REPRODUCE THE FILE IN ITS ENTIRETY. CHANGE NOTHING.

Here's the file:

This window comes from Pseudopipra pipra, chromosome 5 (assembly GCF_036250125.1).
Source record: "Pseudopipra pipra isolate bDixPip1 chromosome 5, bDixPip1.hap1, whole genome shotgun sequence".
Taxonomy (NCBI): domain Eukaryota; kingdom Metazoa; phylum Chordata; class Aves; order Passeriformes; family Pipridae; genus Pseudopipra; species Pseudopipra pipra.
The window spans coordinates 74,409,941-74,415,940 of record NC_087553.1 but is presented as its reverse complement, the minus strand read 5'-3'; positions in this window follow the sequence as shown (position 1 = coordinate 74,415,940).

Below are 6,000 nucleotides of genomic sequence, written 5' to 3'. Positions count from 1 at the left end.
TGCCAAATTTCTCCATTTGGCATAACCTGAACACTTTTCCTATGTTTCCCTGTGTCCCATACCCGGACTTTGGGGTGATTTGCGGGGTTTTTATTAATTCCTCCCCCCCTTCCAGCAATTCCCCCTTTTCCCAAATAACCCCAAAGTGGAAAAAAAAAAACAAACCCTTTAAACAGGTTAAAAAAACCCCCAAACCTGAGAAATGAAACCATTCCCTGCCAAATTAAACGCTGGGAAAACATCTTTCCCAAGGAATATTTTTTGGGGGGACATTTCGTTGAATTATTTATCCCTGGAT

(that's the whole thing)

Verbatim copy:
This window comes from Pseudopipra pipra, chromosome 5 (assembly GCF_036250125.1).
Source record: "Pseudopipra pipra isolate bDixPip1 chromosome 5, bDixPip1.hap1, whole genome shotgun sequence".
Taxonomy (NCBI): domain Eukaryota; kingdom Metazoa; phylum Chordata; class Aves; order Passeriformes; family Pipridae; genus Pseudopipra; species Pseudopipra pipra.
The window spans coordinates 74,409,941-74,415,940 of record NC_087553.1 but is presented as its reverse complement, the minus strand read 5'-3'; positions in this window follow the sequence as shown (position 1 = coordinate 74,415,940).

Below are 6,000 nucleotides of genomic sequence, written 5' to 3'. Positions count from 1 at the left end.
TGCCAAATTTCTCCATTTGGCATAACCTGAACACTTTTCCTATGTTTCCCTGTGTCCCATACCCGGACTTTGGGGTGATTTGCGGGGTTTTTATTAATTCCTCCCCCCCTTCCAGCAATTCCCCCTTTTCCCAAATAACCCCAAAGTGGAAAAAAAAAAACAAACCCTTTAAACAGGTTAAAAAAACCCCCAAACCTGAGAAATGAAACCATTCCCTGCCAAATTAAACGCTGGGAAAACATCTTTCCCAAGGAATATTTTTTGGGGGGACATTTCGTTGAATTATTTATCCCTGGAT